Higher rental rates for green buildings are just beginning to be realized in the office arena. According to the U.S. Green Building Council, tenants of green office buildings experience a 2-16% increase in productivity. For most commercial tenants, their greatest expense is their labor cost. If their employees are more productive - because they are more comfortable in buildings with fresh, filtered air (vs. the recycled air that makes us prone to catch each other's colds), more daylight and views and less - or no - toxins from the carpeting, furniture and paint, that has to impact their bottom line and thus the amount of rent that they can and will pay for a green office.
Add to reduced energy costs and higher rental rates the potential for lower insurance premiums, lower waste disposal fees, reduced water and sewer charges, lower replacement costs resulting from longer life cycles of certain building components, increased rentable square footage resulting from smaller mechanical systems and what you have is an even stronger value creation proposition.
Governmental Incentives
The other key value creation factors are those regulatory factors that are designed to incentivize green building features. Regulatory incentives can be divided into four categories:
* Outright grants,
* Tax incentives,
* Increased density and
* Expedited permitting.
In practically every state, there is some state, local or utility program or a combination of programs that offers financial incentives (or incentives that can lead to financial gain) for building green. There are more than 22 cities that offer one or both of accelerated permitting and density bonuses.
One way or another, there is no turning back: the tipping point has occurred and green, sustainable real estate is here to stay. In fact, as time goes by, there will be no choice, as the business case for green becomes even more compelling than it is today and better documented and as regulatory mandates become the norm. In time, buildings that are not "green" will become obsolete and we in the real estate industry will take sustainability for granted.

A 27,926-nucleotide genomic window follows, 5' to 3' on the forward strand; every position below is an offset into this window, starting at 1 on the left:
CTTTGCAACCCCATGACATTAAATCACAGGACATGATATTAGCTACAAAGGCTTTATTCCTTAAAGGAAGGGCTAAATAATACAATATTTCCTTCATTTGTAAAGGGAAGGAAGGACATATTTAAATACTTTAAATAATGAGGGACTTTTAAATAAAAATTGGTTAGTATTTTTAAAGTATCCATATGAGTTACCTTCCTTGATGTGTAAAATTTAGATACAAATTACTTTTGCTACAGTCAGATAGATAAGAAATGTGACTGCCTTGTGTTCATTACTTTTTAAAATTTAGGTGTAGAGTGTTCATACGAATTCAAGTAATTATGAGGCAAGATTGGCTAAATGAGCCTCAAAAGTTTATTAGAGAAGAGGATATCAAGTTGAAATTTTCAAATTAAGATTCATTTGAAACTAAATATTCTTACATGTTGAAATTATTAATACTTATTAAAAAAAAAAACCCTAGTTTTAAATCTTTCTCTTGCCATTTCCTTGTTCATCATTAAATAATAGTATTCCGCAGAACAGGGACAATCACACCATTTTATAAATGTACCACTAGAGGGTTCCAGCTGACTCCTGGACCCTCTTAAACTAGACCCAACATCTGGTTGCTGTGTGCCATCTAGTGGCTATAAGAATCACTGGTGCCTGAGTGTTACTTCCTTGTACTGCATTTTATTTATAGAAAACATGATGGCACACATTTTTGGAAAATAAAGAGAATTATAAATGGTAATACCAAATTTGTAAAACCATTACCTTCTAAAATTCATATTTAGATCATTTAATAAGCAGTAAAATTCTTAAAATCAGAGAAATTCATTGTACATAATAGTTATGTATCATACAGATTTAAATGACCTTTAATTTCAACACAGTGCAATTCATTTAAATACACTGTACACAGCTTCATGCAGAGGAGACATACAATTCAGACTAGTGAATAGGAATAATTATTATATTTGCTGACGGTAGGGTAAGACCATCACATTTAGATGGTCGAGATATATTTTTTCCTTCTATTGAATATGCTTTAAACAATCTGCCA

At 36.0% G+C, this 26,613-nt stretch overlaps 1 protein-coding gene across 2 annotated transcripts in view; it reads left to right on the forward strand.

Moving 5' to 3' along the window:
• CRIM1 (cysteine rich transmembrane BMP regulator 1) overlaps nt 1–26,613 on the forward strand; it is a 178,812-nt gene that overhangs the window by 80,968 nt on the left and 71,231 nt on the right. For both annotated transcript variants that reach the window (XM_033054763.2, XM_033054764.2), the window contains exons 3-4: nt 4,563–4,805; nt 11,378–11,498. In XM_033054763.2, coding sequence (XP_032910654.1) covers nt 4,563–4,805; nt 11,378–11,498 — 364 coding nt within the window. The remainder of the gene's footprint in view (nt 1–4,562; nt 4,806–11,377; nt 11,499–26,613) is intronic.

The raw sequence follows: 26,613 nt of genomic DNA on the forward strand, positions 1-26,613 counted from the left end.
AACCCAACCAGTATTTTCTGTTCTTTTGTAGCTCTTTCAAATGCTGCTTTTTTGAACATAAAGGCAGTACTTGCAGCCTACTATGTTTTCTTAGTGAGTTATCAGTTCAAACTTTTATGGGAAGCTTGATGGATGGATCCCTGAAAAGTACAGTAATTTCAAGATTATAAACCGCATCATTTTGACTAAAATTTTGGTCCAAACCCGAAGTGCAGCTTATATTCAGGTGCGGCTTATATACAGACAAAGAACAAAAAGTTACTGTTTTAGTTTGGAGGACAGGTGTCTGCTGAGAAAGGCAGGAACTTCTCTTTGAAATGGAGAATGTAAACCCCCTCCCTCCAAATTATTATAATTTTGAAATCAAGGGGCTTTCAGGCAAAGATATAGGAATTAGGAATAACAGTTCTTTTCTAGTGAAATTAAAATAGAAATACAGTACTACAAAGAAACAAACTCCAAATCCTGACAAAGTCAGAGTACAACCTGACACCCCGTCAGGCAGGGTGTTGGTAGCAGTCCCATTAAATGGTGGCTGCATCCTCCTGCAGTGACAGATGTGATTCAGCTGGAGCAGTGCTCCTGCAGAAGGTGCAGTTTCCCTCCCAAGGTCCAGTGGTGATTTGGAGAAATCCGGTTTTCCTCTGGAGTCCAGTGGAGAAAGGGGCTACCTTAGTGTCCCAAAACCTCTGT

1 Source: US Green Building Council

2 ASHRAE stands for the American Society of Heating, Refrigeration and Air Conditioning Engineers, which has established widely accepted minimum energy
performance standards for buildings of all types.

3 Not all regulatory factors are designed to incentivize green building, some are mandatory, thus they may add cost, but without a direct benefit that can be monetized. For example, building codes, with which compliance is mandatory, are increasingly incorporating aspects of LEED (Leadership in Energy and Environmental Design), the green building rating system administered by the U.S. Green Building Council.

Ellen Sinreich, LEED AP, is the president and CEO of Green Edge, LLC, New York, N.Y.